The protection of the environment, through environmental law and standards, has long played an important role for the protection of ESC rights. In fact, the right to a safe and healthy environment is included in various conventions and constitutional enumeration of rights. Principles, such as the precautionary or prevention principles, which have their genesis in environmental law have been generally invoked outside of the environmental law context.
In addition, a wide array of violations of ESC rights are directly linked to environmental pressures and degradation. These typically include the pollution of water sources, soils or air that deeply impact on the rights to water, food, health, adequate standard of living and work. However, the dramatic impacts and growing awareness of global environmental questions, including climate change, has conferred a new dimension to the relationship between ESC rights and environmental law.
At the regional level, the African Commission has used the right to a safe and healthy environment as a conjunctive and instrumental right for the protection of the right to housing and food, particularly in the SERAC and CESR v. Nigeria case. In this case the African Commission found that the Federal Republic of Nigeria had violated several rights of the African Charter on Human and Peoples’ Rights, inter alia, because the government failed to prevent ecological degradation in Ogoniland, resulting from operations of the State oil company, which caused health problems to the Ogoni people.
In April 2013, the Inter-American Commission of Human Rights received a petition filed by Inuit communities against Canada for violations of their rights due to emissions of black carbon causing Arctic Melting. As mentioned above, the increasingly tangible impact of climate change and the causal link between carbon emissions and global warming is likely to give rise to expansive litigation related to ESC rights in the future. Meanwhile, some fundamental legal and procedural obstacles need to be overcome to effectively undertake such litigation. For instance, there is a challenge in attributing liability or responsibility to defined and individual States for harm resulting from global warming or to define and enforce effective remedies. In any case, practitioners interested in ESC rights litigation will want to closely follow developments in this field.
At the domestic level, a variety of cases demonstrate the relevance of environmental issues and law to the protection of ESC rights. The decisions summarized below are only some examples of this variety.
- 219. See Article 7The States Parties to the present Covenant recognize the right of everyone to the enjoyment of just and favourable conditions of work which ensure, in particular: (a) Remuneration which provides all workers, as a minimum, with: (i) Fair wages and equal remuneration for work of equal value without distinction of any kind, in particular women being guaranteed conditions of work not inferior to those enjoyed by men, with equal pay for equal work; (ii) A decent living for themselves and their families in accordance with the provisions of the present Covenant; (b) Safe and healthy working conditions; (c) Equal opportunity for everyone to be promoted in his employment to an appropriate higher level, subject to no considerations other than those of seniority and competence; (d ) Rest, leisure and reasonable limitation of working hours and periodic holidays with pay, as well as remuneration for public holidaysof the ICESCR guaranteeing safe and healthy working conditions. See also at national level, article 14 of the Constitution of Ecuador or article 24 of the Constitution of South Africa. See also Preliminary Report of the United Nations Independent Expert on the issue of human rights obligations relating to the enjoyment of a safe, clean, healthy and sustainable environment, J.H. Knox, UN Doc.A/HRC/22/43 paras. 12-17.↵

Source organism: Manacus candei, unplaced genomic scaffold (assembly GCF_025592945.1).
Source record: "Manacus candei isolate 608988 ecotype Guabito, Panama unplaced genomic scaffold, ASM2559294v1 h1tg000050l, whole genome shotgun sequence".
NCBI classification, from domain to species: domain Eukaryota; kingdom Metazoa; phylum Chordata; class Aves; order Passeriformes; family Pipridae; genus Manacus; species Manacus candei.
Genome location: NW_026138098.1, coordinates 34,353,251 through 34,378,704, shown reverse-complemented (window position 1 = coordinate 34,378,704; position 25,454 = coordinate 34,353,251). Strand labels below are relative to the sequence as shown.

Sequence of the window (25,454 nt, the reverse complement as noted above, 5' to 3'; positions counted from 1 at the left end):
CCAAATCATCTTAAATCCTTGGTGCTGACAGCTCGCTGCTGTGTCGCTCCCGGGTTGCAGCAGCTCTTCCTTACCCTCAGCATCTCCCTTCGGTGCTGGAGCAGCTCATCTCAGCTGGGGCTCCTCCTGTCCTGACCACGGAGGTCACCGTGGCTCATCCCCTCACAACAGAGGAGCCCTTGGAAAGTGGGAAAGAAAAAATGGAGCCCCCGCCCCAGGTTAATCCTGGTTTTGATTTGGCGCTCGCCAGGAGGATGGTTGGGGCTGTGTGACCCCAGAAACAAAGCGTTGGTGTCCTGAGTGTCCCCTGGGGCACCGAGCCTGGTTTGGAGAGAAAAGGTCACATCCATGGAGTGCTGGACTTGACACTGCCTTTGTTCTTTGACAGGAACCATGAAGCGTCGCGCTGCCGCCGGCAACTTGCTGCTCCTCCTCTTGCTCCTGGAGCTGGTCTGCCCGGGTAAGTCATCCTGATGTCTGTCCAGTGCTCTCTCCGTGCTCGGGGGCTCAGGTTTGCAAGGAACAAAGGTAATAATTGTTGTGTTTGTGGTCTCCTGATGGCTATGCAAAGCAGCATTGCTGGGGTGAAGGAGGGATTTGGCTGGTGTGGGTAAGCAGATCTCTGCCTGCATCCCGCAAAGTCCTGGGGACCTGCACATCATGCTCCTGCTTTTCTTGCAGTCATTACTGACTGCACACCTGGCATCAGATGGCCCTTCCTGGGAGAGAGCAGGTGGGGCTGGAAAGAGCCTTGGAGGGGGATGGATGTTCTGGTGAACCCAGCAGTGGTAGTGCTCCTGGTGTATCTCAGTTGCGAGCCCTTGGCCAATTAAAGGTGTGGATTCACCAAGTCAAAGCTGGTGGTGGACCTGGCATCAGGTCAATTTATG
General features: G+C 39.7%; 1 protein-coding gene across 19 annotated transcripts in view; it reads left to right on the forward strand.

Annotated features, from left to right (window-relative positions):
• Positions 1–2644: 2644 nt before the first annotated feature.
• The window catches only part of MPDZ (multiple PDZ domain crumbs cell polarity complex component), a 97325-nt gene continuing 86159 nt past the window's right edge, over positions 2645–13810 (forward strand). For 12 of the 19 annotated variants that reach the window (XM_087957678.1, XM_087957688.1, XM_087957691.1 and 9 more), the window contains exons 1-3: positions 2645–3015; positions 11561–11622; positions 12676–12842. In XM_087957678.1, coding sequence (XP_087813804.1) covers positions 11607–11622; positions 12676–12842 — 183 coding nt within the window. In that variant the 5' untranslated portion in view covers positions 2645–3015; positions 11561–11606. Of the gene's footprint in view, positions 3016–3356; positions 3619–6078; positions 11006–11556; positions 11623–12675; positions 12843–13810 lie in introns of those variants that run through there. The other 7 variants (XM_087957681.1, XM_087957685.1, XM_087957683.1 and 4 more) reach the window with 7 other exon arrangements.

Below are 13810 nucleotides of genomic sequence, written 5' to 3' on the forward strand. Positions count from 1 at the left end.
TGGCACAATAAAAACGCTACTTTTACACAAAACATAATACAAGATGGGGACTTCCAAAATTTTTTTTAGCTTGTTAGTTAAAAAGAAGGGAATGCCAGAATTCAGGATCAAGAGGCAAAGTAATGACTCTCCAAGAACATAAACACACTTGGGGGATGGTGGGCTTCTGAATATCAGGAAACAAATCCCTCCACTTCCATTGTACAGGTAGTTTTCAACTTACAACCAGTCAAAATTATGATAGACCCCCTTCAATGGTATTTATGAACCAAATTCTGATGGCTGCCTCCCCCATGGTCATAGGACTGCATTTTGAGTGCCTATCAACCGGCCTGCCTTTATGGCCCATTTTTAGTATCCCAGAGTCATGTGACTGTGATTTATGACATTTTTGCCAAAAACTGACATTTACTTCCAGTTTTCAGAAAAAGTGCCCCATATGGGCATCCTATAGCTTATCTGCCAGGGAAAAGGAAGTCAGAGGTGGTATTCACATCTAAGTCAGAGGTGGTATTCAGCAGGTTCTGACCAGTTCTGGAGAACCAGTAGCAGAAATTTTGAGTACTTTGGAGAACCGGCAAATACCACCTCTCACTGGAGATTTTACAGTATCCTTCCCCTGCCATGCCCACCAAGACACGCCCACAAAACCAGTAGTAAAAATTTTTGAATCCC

- 220. Precautionary principles are used in cases such as in the fields of public health and food safety.↵
- 221. SERAC and CESR v. Nigeria, African Commission on Human and Peoples’ Rights, Communication No. 155/96 (2002). Full decision accessible at: http://www.achpr.org/communications/decision/155.96/, for a summary of the case visit: http://www.escr-net.org/docs/i/404115↵
- 222. The Federal Republic of Nigeria was found in violation of Articles 2 (right to freedom from discrimination), 4 (right to life), 14 (right to property), 16 (right to health), 18(1) (protection of the family and vulnerable groups), 21 (right to free disposal of wealth and natural resources) and 24 (right to a general satisfactory environment) of the African Charter on Human and Peoples’ Rights. The Commission also held that the implied right to housing (including protection from forced eviction), which is derived from the express rights to property, health and family was violated by the destruction of housing and harassment of residents who returned to rebuild their homes (para 62). Finally, destruction and contamination of crops by government and non-state actors violated the duty to respect and protect the right to food that is implicit in the right to life, the right to health, the right to economic, social and cultural development (para. 66).↵
- 223. Petition to the Inter-American Commission on Human Rights seeking relief from violations of the rights of arctic Athabaskan peoples resulting from rapid arctic warming and melting caused by emissions of black carbon by Canada available at http://www.ecojustice.ca/files/aac-petition-april-2013/at_download/file↵